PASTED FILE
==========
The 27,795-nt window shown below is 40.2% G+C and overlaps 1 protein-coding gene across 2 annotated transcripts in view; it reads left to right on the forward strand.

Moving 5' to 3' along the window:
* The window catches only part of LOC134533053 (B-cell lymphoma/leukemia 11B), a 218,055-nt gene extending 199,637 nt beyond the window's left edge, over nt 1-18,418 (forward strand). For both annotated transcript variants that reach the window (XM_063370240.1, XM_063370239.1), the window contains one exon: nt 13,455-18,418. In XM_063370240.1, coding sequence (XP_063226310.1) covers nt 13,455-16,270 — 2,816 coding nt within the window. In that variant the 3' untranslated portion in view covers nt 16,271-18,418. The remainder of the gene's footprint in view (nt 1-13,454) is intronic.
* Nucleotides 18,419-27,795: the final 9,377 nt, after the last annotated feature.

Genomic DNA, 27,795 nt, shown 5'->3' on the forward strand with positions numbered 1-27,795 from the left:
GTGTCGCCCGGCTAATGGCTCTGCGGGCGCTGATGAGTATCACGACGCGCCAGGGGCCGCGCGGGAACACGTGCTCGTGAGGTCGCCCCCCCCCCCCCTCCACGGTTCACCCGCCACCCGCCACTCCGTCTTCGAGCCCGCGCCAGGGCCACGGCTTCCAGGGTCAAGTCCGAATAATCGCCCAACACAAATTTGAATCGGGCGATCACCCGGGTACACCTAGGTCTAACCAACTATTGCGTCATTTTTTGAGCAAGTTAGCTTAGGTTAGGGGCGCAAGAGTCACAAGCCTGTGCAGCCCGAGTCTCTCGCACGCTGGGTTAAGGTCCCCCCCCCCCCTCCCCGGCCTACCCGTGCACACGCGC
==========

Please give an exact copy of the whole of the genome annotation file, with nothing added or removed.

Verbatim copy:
The 27,795-nt window shown below is 40.2% G+C and overlaps 1 protein-coding gene across 2 annotated transcripts in view; it reads left to right on the forward strand.

Moving 5' to 3' along the window:
* The window catches only part of LOC134533053 (B-cell lymphoma/leukemia 11B), a 218,055-nt gene extending 199,637 nt beyond the window's left edge, over nt 1-18,418 (forward strand). For both annotated transcript variants that reach the window (XM_063370240.1, XM_063370239.1), the window contains one exon: nt 13,455-18,418. In XM_063370240.1, coding sequence (XP_063226310.1) covers nt 13,455-16,270 — 2,816 coding nt within the window. In that variant the 3' untranslated portion in view covers nt 16,271-18,418. The remainder of the gene's footprint in view (nt 1-13,454) is intronic.
* Nucleotides 18,419-27,795: the final 9,377 nt, after the last annotated feature.

Genomic DNA, 27,795 nt, shown 5'->3' on the forward strand with positions numbered 1-27,795 from the left:
GTGTCGCCCGGCTAATGGCTCTGCGGGCGCTGATGAGTATCACGACGCGCCAGGGGCCGCGCGGGAACACGTGCTCGTGAGGTCGCCCCCCCCCCCCCTCCACGGTTCACCCGCCACCCGCCACTCCGTCTTCGAGCCCGCGCCAGGGCCACGGCTTCCAGGGTCAAGTCCGAATAATCGCCCAACACAAATTTGAATCGGGCGATCACCCGGGTACACCTAGGTCTAACCAACTATTGCGTCATTTTTTGAGCAAGTTAGCTTAGGTTAGGGGCGCAAGAGTCACAAGCCTGTGCAGCCCGAGTCTCTCGCACGCTGGGTTAAGGTCCCCCCCCCCCCTCCCCGGCCTACCCGTGCACACGCGC